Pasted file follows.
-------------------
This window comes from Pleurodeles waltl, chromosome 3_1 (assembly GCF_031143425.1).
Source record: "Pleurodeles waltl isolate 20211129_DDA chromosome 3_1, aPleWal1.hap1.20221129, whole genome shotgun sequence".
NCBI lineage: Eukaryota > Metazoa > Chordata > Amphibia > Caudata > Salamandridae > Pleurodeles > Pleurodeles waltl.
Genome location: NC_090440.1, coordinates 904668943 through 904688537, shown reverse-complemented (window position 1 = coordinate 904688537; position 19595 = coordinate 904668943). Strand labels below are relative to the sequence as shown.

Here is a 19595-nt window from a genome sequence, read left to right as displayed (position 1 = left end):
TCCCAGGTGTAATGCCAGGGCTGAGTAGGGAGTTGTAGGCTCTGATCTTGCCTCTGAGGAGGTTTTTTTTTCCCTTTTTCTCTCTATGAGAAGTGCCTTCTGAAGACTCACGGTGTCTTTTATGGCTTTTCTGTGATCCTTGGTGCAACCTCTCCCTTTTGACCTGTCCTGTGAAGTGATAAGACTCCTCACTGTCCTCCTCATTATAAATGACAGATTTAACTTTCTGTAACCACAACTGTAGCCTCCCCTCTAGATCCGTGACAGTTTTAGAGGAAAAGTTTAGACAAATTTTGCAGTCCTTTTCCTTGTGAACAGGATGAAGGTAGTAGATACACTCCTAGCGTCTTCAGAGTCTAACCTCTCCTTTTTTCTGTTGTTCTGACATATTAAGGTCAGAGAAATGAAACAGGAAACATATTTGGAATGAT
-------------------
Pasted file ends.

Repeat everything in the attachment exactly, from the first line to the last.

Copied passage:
This window comes from Pleurodeles waltl, chromosome 3_1 (assembly GCF_031143425.1).
Source record: "Pleurodeles waltl isolate 20211129_DDA chromosome 3_1, aPleWal1.hap1.20221129, whole genome shotgun sequence".
NCBI lineage: Eukaryota > Metazoa > Chordata > Amphibia > Caudata > Salamandridae > Pleurodeles > Pleurodeles waltl.
Genome location: NC_090440.1, coordinates 904668943 through 904688537, shown reverse-complemented (window position 1 = coordinate 904688537; position 19595 = coordinate 904668943). Strand labels below are relative to the sequence as shown.

Here is a 19595-nt window from a genome sequence, read left to right as displayed (position 1 = left end):
TCCCAGGTGTAATGCCAGGGCTGAGTAGGGAGTTGTAGGCTCTGATCTTGCCTCTGAGGAGGTTTTTTTTTCCCTTTTTCTCTCTATGAGAAGTGCCTTCTGAAGACTCACGGTGTCTTTTATGGCTTTTCTGTGATCCTTGGTGCAACCTCTCCCTTTTGACCTGTCCTGTGAAGTGATAAGACTCCTCACTGTCCTCCTCATTATAAATGACAGATTTAACTTTCTGTAACCACAACTGTAGCCTCCCCTCTAGATCCGTGACAGTTTTAGAGGAAAAGTTTAGACAAATTTTGCAGTCCTTTTCCTTGTGAACAGGATGAAGGTAGTAGATACACTCCTAGCGTCTTCAGAGTCTAACCTCTCCTTTTTTCTGTTGTTCTGACATATTAAGGTCAGAGAAATGAAACAGGAAACATATTTGGAATGAT